Helpful feeding information for your school-age child
School-age children (ages 6 to 12) need healthy meals and nutritious snacks. They have a steady but slow rate of growth and usually eat 4 to 5 times a day (with snacks). Many food habits, likes, and dislikes are set during this time. Family, friends, social media, and other media (chiefly via TV and tablets) affect their food choices and eating habits. School-age children are often willing to eat a wider variety of foods than their younger siblings. Eating healthy after-school snacks is important, too, as these snacks may contribute up to 1/4 of the total calorie intake for the day. School-age children can also help with meal prep.
Helpful mealtime hints for school-age children
These are some helpful mealtime hints:
Always serve breakfast, even if it has to be "on the run." Some ideas for a quick, healthy breakfast include:
Peanut butter sandwich
Take advantage of big appetites after school by serving healthy snacks, such as:
Set good examples for eating habits.
Let children help with meal planning and preparation.
Serve meals at the table, instead of in front of the TV. Also put away cell phones and tablets to avoid distractions.
Healthy food choices
The MyPlate icon is a guideline to help you and your child eat a healthy diet. MyPlate can help you and your child eat a variety of foods while encouraging the right amount of calories and fat.
The USDA and the U.S. Department of Health and Human Services have prepared the plate to guide parents in choosing foods for children age 1 and older.
The MyPlate icon is divided into 5 food group categories, emphasizing the nutritional intake of the following:
Grains. Foods that are made from wheat, rice, oats, cornmeal, barley, or another cereal grain are grain products. Examples include whole-wheat, brown rice, and oatmeal. Aim for mostly whole grains.
Vegetables. Vary your vegetables. Choose a variety of colorful vegetables, including dark green, red, and orange vegetables, legumes (peas and beans), and starchy vegetables.
Fruits. Any fruit or 100% fruit juice counts as part of the fruit group. Fruits may be fresh, canned, frozen, or dried, and may be whole, cut up, or pureed. The American Academy of Pediatrics recommends that children ages 4 to 6 limit fruit juice to 4 to 6 ounces daily, while children ages 7 to 18 should limit juice to 8 ounces or 1 cup of juice per day.
Dairy. Milk products and many foods made from milk, like yogurt and cheese, are considered part of this food group. Focus on fat-free or low-fat products, as well as those that are high in calcium.
Protein. Go lean on protein. Choose low-fat or lean meats and poultry. Vary your protein routine. Choose more fish, nuts, seeds, peas, and beans.
Oils are not a food group, yet some, like nut and other plant oils, have vital nutrients. They should be included in the diet in small amounts. Animal fats are solid fats and should be avoided.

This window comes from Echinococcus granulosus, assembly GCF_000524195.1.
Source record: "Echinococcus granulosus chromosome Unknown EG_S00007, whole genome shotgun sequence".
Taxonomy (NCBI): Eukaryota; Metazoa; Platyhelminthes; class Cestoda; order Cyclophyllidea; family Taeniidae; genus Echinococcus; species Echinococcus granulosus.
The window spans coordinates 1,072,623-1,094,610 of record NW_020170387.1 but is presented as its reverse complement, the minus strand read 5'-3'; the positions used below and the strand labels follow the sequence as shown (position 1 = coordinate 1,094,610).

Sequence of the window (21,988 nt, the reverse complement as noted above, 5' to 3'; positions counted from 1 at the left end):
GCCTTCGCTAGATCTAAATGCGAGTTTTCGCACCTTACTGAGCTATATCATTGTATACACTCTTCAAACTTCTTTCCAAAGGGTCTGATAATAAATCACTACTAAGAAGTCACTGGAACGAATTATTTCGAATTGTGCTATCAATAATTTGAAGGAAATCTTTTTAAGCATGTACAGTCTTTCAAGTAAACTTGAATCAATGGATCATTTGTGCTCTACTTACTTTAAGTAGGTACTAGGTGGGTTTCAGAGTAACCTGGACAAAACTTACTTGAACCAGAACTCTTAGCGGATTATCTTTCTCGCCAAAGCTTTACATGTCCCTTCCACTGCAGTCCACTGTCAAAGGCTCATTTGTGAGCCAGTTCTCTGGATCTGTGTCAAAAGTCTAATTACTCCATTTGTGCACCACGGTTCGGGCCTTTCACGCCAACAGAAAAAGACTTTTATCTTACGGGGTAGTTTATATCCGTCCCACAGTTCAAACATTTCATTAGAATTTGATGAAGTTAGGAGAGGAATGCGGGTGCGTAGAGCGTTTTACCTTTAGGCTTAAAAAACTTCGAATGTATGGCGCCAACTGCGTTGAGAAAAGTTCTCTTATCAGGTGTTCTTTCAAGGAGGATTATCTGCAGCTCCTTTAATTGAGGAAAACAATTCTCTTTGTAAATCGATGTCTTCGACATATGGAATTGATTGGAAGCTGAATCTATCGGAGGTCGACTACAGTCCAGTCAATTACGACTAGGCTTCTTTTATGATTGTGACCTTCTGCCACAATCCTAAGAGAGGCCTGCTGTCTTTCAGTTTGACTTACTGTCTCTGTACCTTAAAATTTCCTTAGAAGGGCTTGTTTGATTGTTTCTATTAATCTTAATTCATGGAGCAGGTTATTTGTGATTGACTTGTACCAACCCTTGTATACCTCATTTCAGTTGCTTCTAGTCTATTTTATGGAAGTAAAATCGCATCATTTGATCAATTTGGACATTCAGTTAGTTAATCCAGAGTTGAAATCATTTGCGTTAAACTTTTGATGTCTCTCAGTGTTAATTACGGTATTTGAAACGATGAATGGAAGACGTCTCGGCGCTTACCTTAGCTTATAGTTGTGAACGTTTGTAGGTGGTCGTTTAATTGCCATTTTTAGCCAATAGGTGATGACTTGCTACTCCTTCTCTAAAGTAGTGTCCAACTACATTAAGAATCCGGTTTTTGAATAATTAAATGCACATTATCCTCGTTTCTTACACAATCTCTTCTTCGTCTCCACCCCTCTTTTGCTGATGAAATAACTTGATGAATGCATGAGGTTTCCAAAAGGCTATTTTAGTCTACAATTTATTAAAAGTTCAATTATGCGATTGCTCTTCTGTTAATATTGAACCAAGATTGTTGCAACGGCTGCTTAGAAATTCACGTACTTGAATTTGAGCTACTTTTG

Exercise and everyday physical activity should also be included with a healthy dietary plan.
Nutrition and activity tips
Here are tips to follow:
Try to control when and where food is eaten by your children by providing regular daily meal and snack times. Include social interaction and demonstrate healthy eating behaviors.
Involve children in picking and preparing foods. Teach them to make healthy choices by giving them a chance to choose healthy foods.
Select foods with these nutrients when possible: calcium, magnesium, potassium, and fiber.
Most Americans need to cut the number of calories they consume. When it comes to weight control, calories do count. Controlling portion sizes and limiting highly processed foods helps limit calorie intake and increase nutrients.
Parents are encouraged to provide recommended serving sizes for children.
Parents are encouraged to limit children’s screen time to no more than 1 hour daily. Instead, encourage activities that call for more movement.
Children and teens need at least 60 minutes of moderate to vigorous physical activity on most days for good health and fitness and for healthy weight during growth.
To prevent dehydration, encourage children to drink fluids regularly during physical activity and to drink several glasses of water after the physical activity is completed.
To find more information about the Dietary Guidelines for Americans 2020-2025 and to determine the appropriate dietary recommendations for your child’s age, sex, and physical activity level, visit the Online Resources page for the links to the MyPlate.gov and Dietary Guidelines sites. Please note that the MyPlate plan is designed for people older than age 1 who do not have chronic health conditions.
Always talk with your child’s healthcare provider about your child's specific diet and exercise needs.